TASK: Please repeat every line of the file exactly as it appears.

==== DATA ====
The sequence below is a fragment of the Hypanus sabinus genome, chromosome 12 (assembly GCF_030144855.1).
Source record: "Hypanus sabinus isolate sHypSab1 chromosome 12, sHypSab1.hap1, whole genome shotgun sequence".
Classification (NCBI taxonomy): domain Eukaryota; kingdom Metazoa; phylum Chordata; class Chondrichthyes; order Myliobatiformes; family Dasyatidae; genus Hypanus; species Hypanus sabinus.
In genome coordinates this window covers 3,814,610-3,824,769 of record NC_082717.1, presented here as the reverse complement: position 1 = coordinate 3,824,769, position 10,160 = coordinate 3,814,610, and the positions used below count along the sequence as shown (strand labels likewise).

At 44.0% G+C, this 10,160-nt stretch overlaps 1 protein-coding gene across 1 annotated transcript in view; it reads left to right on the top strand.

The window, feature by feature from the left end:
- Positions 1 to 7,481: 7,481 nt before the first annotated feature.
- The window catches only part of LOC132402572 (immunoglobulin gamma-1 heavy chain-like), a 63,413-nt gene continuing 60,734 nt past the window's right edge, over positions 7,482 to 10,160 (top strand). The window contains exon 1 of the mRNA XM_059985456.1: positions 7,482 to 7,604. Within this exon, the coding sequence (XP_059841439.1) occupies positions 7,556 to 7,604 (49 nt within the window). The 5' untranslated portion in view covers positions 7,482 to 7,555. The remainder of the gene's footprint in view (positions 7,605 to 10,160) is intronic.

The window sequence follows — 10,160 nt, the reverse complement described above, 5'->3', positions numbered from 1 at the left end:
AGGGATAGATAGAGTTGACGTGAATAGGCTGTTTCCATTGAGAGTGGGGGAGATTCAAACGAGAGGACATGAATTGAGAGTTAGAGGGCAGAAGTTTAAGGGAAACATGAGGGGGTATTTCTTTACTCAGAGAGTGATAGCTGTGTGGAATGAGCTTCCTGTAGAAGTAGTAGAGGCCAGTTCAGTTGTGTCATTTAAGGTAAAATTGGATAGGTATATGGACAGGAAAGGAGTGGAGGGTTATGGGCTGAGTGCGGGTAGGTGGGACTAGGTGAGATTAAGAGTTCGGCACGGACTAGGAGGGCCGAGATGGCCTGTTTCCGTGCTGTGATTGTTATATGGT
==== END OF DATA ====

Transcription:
The sequence below is a fragment of the Hypanus sabinus genome, chromosome 12 (assembly GCF_030144855.1).
Source record: "Hypanus sabinus isolate sHypSab1 chromosome 12, sHypSab1.hap1, whole genome shotgun sequence".
Classification (NCBI taxonomy): domain Eukaryota; kingdom Metazoa; phylum Chordata; class Chondrichthyes; order Myliobatiformes; family Dasyatidae; genus Hypanus; species Hypanus sabinus.
In genome coordinates this window covers 3,814,610-3,824,769 of record NC_082717.1, presented here as the reverse complement: position 1 = coordinate 3,824,769, position 10,160 = coordinate 3,814,610, and the positions used below count along the sequence as shown (strand labels likewise).

At 44.0% G+C, this 10,160-nt stretch overlaps 1 protein-coding gene across 1 annotated transcript in view; it reads left to right on the top strand.

The window, feature by feature from the left end:
- Positions 1 to 7,481: 7,481 nt before the first annotated feature.
- The window catches only part of LOC132402572 (immunoglobulin gamma-1 heavy chain-like), a 63,413-nt gene continuing 60,734 nt past the window's right edge, over positions 7,482 to 10,160 (top strand). The window contains exon 1 of the mRNA XM_059985456.1: positions 7,482 to 7,604. Within this exon, the coding sequence (XP_059841439.1) occupies positions 7,556 to 7,604 (49 nt within the window). The 5' untranslated portion in view covers positions 7,482 to 7,555. The remainder of the gene's footprint in view (positions 7,605 to 10,160) is intronic.

The window sequence follows — 10,160 nt, the reverse complement described above, 5'->3', positions numbered from 1 at the left end:
AGGGATAGATAGAGTTGACGTGAATAGGCTGTTTCCATTGAGAGTGGGGGAGATTCAAACGAGAGGACATGAATTGAGAGTTAGAGGGCAGAAGTTTAAGGGAAACATGAGGGGGTATTTCTTTACTCAGAGAGTGATAGCTGTGTGGAATGAGCTTCCTGTAGAAGTAGTAGAGGCCAGTTCAGTTGTGTCATTTAAGGTAAAATTGGATAGGTATATGGACAGGAAAGGAGTGGAGGGTTATGGGCTGAGTGCGGGTAGGTGGGACTAGGTGAGATTAAGAGTTCGGCACGGACTAGGAGGGCCGAGATGGCCTGTTTCCGTGCTGTGATTGTTATATGGT